Home Gaming A female perspective about sexism in videogames

A female perspective about sexism in videogames

1 min read


Don’t roll your eyes at me for bringing this topic up again there is a valid reason for this. The first being that after the 4th of July there simply is no news to report on but more importantly this response to sexism in video games is possible one of the most well articulated ones I’ve seen and well worth a watch.

I’m very much on her side in this discussion as I truly do not believe the industry is particularly sexist and it irritates me that the world is currently so scared about being called sexist that it will attempt to bend over backwards to please the vocal minority.

In this video KiteTales (not sure of her real name) answers Anita Sarkeesian’s original video around sexism by debunking each of her points but ends it all off with a list of some of the most incredible female videogame characters we have to prove that women do have strong videogame role models to look up to if that is what they are looking for.

And what I find best is that she argues the point politely and yet firmly – never lowering herself to insults; yet you can see she isn’t going to roll over if you argue back. She has valid points and she expresses them excellently.

My only complaint would be that the video takes a little too long to lay the ground rules of the discussion.

Last Updated: July 5, 2012

One Comment

  1. Poolboy

    August 6, 2013 at 12:44

    There is so much wrong with it, I find it painfull to watch. No offense to Ms. “Kite Tales”, but her logic just completely falls flat.

    Minute one: “The Problem with that statement is that it implies that a single act of misfortune upon a female character somehow disempowers her entire being”

    So the argument here is that having a problem with females being helpless means we disregard any other positive trait other than “helpfulness”. That would totally work if we were talking about real, existing people, but with videogame characters, it just doesn’t make any sense. Unless the game specifically shows these “other positive traits”, we cannot simply say they outweigh the physical helplessness. And even if that were the case, it still misses a very important point: Agency. The one thing that sets videogames apart from other media is agency of the player. Consistently denying agency to female characters is a cultural problem, and you cannout argue against a cultural problem by pointing out individual characteristics.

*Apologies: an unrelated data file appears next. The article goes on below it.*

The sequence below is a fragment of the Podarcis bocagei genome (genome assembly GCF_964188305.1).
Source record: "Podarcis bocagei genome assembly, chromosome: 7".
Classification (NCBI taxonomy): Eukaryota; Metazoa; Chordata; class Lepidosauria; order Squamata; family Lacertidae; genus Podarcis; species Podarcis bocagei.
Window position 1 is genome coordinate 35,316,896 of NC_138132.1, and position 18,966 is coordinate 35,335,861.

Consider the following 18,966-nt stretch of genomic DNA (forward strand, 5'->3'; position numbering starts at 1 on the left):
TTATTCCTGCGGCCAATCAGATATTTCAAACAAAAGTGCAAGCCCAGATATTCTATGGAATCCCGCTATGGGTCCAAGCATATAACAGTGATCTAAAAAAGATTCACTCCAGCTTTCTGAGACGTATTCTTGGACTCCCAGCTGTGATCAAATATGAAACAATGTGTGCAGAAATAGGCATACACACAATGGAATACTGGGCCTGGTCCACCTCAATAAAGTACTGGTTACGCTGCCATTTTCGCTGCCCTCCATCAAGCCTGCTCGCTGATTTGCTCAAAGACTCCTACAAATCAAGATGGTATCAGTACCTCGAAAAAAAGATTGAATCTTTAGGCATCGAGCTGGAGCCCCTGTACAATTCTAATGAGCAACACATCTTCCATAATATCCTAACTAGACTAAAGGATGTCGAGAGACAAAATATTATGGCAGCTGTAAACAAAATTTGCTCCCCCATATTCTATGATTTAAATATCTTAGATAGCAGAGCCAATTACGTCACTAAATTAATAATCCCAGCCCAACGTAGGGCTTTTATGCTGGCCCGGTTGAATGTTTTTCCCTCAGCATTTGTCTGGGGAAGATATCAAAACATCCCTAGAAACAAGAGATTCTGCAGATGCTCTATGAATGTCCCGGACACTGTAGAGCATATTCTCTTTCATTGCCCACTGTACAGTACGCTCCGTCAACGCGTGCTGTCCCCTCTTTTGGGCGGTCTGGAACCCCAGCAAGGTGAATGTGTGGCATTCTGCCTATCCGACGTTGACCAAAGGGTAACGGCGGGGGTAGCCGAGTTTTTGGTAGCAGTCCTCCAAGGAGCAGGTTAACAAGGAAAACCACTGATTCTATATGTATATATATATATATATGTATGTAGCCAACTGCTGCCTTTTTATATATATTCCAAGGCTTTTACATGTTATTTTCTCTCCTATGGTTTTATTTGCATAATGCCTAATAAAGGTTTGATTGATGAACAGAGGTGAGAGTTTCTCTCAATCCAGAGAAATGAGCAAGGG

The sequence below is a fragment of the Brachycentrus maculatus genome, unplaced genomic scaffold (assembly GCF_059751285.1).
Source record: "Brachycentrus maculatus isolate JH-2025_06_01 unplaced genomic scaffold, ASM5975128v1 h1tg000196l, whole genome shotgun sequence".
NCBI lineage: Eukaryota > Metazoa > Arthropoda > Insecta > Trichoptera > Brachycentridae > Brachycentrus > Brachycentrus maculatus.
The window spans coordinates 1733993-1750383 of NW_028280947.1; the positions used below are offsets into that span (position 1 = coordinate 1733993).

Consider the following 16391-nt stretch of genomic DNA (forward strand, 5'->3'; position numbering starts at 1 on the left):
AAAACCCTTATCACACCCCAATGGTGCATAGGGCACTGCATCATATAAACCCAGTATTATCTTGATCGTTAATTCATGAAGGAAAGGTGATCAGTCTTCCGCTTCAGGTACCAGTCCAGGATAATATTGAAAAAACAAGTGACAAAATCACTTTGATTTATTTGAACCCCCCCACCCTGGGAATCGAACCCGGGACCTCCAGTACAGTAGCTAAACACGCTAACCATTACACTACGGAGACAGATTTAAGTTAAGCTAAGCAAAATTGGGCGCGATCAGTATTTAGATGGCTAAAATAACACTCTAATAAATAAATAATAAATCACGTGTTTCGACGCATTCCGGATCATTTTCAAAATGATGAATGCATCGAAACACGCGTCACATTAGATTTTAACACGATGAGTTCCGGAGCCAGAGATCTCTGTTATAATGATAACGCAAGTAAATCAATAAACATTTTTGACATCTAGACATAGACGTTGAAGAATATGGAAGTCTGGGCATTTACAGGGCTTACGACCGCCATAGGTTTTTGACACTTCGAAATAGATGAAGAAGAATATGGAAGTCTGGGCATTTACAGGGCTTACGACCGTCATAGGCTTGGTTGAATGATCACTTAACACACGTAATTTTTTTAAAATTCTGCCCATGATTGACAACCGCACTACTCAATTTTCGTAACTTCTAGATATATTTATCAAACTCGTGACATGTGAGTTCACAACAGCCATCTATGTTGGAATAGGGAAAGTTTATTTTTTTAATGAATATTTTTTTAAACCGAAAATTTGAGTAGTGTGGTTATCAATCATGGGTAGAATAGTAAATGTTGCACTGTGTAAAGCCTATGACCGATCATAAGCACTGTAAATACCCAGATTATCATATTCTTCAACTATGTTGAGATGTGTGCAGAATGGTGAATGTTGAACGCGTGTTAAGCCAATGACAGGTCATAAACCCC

Minute three: [Paraphrased]”It is wrong to state that Peach and Zelda are consitently put into distress for the benefit of the hero’s story arc, because the hero rescues them for the good of the kingdom, not to satisfy his own desires”

    This statement makes no sense logically. I can only assume that it is based on a fundamental misunderstanding of what “character arc” means. I mean she even goes on to say that a defining trait of the “hero” protagonist is his selflessness…

    Minute four: “in the rescuers eyes they are never viewed as property” “Princess Peach’s subjects don’t look down on her”

    Yeah, because if you analyze gaming culture, the purported views of a fictional characters (most of which we never see) is certainly the important factor.

    Minute 5: “Peach makes various important appearances in other games”

    A valid point, but none of these games have any story to tell. As far as cultural impact goes, how many different skins a brawler offers isn’t really all that important. Her subsequent argument about sale numbers completely misses that point.

    Minute 8:30: “Just because Zelda isn’t a playable character doesn’t mean she isn’t as equally important”

    Yes, yes it does mean that. In the context of a game, the playable character is always going to be more important than the NPCs. He is the one with the agency, he is the one through which the story is experienced. In a movie, things would be different. But games are special in this regard because they offer the player agency, and that makes the PC significant.

    The quantitative evidence she suggests is nice, but Ms. Saarkesian has offered her own quantitative evidence, too. So there is certainly no “absence” of that as the video claims in Minute 10.

    Min. 10:50: “Game developers should have the gamers in mind, not the critics”

    Yeah, and they do, and therein lies the problem, that Kite Tales, as well as many others, seem to not get: Apparently the studies that game developers, and publishers especially, have at their disposal seem to suggest that strong males and weak females sells well. And if that is the case, this is clear evidence of a corresponding cultural bias.

    I mean I’ll give Kite Tales the benefit of the doubt and say that she had good intentions. But her critique is sadly short sighted, and misses several curcial points.


Leave a Reply

Your email address will not be published. Required fields are marked *

Check Also

Has the FPB made itself redundant?

Quick lesson: The FPB AKA the Films and Publication Board in South Africa is responsible f…